When we get a piece of jewelry, we naturally focus on our own reason for the acquisition. Is it a birthday or anniversary? A gift to self after a tough slog at work? We rarely think about the fact that we are part of a long line of humans who have been wearing and cherishing jewelry for millennia. This is particularly true of our wedding jewelry which is so dominated by diamonds: big, sparkly diamonds surrounded by more diamonds. We assume that betrothal jewelry was always a symbol of love, which it most definitely was NOT.
Rings as tokens of love originated in Ancient Egypt with gold in a starring role. According to GIA, “It was the Egyptian pharaohs who first used rings to represent eternity. That’s because a circle has no beginning and no end and reflects the shape of the sun and the moon, which the Egyptians worshipped. The Egyptians also thought that the open space in the middle of a ring represented a gateway to the unknown. The Egyptian ouroboros (oor-uh-boor-ros) rings portrayed a serpent swallowing its tail, representing the eternal cycle of things. The ouroboros is one of the oldest symbols in the world, and its name means “tail devourer” in Greek."
Rings, as tokens of household commitment began in ancient Rome. around 100 BCE. A marriage contract was akin to a business contract: “Aurelius hands over control of his household to Octavia…” Essentially, the "ownership" of the woman passed from her father to her husband. This ring shown in this photo was a rather ornate version of a typical iron band. It looks like a key, meant to give the wearer the key to her husband’s home. The use of iron symbolizes strength and permanence.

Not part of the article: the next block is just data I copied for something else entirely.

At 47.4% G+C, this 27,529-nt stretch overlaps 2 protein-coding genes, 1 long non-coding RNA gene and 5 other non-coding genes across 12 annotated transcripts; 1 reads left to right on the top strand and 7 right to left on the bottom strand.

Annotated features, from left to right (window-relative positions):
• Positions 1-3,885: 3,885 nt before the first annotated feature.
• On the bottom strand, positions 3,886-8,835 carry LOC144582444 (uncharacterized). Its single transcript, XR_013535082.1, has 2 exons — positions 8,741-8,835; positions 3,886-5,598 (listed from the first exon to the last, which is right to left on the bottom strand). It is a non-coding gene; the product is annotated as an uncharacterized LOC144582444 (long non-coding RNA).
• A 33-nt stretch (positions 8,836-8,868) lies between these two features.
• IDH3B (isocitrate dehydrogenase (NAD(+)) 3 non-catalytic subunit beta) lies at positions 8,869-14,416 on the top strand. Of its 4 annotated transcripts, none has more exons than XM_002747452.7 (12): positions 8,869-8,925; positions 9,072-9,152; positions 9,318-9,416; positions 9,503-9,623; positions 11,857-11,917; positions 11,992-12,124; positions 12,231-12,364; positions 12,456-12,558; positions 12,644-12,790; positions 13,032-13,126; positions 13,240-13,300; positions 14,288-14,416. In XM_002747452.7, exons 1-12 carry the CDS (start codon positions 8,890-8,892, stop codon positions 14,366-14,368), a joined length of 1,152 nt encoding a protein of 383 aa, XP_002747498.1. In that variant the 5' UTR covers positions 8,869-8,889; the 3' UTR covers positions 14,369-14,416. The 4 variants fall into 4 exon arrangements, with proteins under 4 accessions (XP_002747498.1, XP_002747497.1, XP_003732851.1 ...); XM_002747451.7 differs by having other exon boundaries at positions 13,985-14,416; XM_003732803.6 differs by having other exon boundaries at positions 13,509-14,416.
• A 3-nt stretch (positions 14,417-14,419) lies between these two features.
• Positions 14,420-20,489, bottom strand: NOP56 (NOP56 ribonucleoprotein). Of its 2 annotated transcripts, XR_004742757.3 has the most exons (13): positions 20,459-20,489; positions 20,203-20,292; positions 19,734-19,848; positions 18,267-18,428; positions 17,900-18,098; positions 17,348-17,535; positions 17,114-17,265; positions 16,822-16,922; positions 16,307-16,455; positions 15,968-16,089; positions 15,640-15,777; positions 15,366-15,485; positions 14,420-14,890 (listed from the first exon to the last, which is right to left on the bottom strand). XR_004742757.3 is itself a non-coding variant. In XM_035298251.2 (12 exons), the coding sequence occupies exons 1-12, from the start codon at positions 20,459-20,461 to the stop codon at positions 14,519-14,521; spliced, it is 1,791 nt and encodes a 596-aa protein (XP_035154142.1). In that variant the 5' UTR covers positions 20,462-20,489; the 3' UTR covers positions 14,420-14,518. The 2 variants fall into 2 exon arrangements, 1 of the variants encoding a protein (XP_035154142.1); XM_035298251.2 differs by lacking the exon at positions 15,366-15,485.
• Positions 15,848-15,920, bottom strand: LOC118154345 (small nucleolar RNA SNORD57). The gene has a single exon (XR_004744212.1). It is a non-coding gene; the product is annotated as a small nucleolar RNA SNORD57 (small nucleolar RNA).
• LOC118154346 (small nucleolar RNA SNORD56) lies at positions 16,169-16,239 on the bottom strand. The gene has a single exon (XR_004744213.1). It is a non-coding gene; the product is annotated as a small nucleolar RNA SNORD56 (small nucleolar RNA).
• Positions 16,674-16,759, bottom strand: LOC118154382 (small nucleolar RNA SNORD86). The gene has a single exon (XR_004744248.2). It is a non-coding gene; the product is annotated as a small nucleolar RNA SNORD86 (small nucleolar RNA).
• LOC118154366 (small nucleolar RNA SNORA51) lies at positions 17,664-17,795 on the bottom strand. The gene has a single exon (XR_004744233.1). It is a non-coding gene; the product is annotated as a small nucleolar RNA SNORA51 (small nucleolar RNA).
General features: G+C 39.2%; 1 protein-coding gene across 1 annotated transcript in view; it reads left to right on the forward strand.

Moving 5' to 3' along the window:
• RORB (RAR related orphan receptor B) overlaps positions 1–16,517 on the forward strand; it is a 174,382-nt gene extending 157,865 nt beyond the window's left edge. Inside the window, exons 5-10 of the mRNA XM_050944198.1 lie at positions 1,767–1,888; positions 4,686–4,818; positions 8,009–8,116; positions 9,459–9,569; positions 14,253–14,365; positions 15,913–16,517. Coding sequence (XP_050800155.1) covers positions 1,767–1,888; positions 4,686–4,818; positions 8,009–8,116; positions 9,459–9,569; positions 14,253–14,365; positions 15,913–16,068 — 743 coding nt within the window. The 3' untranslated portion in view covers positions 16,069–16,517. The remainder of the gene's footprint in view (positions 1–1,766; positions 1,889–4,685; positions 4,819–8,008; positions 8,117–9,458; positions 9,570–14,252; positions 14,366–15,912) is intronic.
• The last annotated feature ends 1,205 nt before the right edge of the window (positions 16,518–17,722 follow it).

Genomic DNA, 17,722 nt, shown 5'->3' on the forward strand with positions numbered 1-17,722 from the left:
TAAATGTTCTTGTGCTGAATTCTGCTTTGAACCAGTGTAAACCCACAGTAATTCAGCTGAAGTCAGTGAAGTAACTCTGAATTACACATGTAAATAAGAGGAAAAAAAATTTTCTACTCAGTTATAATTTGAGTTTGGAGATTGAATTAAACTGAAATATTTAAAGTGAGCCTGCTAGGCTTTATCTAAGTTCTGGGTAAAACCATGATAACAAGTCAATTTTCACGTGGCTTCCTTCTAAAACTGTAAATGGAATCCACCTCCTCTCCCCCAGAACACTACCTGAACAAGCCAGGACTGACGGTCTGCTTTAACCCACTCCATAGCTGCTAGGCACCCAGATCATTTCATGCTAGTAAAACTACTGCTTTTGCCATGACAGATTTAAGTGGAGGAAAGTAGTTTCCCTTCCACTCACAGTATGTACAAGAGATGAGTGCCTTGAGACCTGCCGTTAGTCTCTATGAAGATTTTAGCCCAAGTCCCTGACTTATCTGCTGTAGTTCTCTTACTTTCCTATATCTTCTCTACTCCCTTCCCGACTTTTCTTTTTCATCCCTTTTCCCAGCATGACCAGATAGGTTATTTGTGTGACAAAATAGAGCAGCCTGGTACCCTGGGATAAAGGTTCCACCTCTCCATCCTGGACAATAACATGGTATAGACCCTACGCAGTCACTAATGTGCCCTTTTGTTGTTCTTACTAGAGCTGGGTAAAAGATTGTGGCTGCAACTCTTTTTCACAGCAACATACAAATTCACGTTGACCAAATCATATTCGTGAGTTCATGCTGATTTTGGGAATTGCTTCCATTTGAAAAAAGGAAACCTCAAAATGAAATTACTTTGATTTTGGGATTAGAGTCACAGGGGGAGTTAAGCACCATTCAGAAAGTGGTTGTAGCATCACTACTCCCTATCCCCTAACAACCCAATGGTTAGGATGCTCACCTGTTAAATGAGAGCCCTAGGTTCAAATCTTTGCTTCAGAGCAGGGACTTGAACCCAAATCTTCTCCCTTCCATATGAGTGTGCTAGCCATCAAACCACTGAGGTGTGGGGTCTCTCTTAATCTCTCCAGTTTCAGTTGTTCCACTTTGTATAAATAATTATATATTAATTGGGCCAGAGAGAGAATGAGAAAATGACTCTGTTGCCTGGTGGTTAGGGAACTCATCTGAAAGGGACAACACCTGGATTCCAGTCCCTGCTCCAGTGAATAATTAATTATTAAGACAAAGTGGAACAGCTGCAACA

Her friends Claudia and Augusta wore iron bracelets (which feel a bit hand-cuffish to me but…)
It took about 100 years for women to get sick of wearing only iron, which rusts, is rough, and otherwise is no fun at all. Moving along to the 2nd century, betrothal was not legally binding although marriages had to be granted the right of “connubium” meaning a couple could live together if either one was not already married, a eunuch, or not related by blood. It was simply a vow of “present consent.” But now, Octavia got an iron ring to wear at home and a gold ring or bracelet for public outings to symbolize wealth.
At some point in Roman culture, it was law that a woman should receive both an engagement ring AND a wedding ring, so we can thank them for our present day delight in two rings.
The 4th century gives us simple gold betrothal bands with engraving inside. Still, the engravings were not private declarations of love but an affirmation of his trust in the woman to make a home. Note that we still use interior engraving but now, it is a symbol of love.
In the 5th century Rome, the betrothal ring was actually handled by a priest, who touched it to three fingers of the bride reciting “Father, Son, Holy Ghost” and put it on the fourth finger of the left hand. At that time, Romans mistakenly believed the “Venus Amoris” or “vein of love” leading straight to the heart existed in what we call the “ring finger” now.
Pope Nicholas decreed that the ring stated a “man’s intent to marry.” It seems that the concept of intention and commitment originated more formally within the Roman Catholic Church. Apparently, many women who received betrothal “token hoops” were later left by the side of the road. This resulted in ruining a woman’s life, as she was thought to be rejected and then permanently shamed. The Church saw this happening and decided to do something about it. Gold was the material of choice although it was not uncommon for the man to wear the gold version and women to wear the silver.
In the 7th century engagement rings were so large that they were worn on the thumb.
Stay tuned for another installment of Engagement Rings and Tokens Through History